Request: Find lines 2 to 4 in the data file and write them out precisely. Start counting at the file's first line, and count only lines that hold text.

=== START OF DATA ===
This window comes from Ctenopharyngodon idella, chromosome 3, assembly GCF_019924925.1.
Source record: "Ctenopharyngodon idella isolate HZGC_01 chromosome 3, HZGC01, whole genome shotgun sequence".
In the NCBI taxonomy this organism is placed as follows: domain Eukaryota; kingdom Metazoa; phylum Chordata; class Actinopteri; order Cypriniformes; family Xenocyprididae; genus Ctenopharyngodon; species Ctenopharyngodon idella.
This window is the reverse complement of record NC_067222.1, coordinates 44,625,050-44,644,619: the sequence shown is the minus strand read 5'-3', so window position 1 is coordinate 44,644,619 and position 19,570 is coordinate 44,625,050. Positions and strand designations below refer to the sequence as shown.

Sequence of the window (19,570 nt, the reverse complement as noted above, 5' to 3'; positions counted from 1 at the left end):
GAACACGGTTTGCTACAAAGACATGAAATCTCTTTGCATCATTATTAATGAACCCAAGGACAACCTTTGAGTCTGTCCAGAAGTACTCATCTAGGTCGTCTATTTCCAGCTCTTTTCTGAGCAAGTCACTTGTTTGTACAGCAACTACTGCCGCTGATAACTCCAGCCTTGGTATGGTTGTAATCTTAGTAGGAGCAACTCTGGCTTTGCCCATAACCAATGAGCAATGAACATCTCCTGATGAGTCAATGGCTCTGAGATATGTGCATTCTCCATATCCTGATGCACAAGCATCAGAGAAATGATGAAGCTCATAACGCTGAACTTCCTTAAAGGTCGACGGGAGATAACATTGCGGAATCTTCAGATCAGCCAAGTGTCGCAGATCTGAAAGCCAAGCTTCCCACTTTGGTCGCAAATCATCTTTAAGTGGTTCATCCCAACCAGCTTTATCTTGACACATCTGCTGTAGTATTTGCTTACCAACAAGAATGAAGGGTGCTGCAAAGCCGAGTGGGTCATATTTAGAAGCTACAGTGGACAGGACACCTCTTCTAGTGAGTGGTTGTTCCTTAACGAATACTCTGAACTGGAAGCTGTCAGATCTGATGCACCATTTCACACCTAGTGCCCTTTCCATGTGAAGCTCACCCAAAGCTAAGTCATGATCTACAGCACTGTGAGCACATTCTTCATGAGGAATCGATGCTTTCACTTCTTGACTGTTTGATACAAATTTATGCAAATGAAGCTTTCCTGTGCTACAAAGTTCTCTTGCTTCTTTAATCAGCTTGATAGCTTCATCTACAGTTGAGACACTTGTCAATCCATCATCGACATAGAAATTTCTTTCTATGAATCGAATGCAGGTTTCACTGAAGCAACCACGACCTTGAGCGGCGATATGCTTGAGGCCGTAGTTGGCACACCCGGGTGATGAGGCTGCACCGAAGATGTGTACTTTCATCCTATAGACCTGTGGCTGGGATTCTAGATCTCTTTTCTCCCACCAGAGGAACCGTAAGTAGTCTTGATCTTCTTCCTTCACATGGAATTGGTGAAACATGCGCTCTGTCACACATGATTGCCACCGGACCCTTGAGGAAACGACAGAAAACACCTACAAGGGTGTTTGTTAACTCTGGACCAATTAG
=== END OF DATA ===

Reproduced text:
Source record: "Ctenopharyngodon idella isolate HZGC_01 chromosome 3, HZGC01, whole genome shotgun sequence".
In the NCBI taxonomy this organism is placed as follows: domain Eukaryota; kingdom Metazoa; phylum Chordata; class Actinopteri; order Cypriniformes; family Xenocyprididae; genus Ctenopharyngodon; species Ctenopharyngodon idella.
This window is the reverse complement of record NC_067222.1, coordinates 44,625,050-44,644,619: the sequence shown is the minus strand read 5'-3', so window position 1 is coordinate 44,644,619 and position 19,570 is coordinate 44,625,050. Positions and strand designations below refer to the sequence as shown.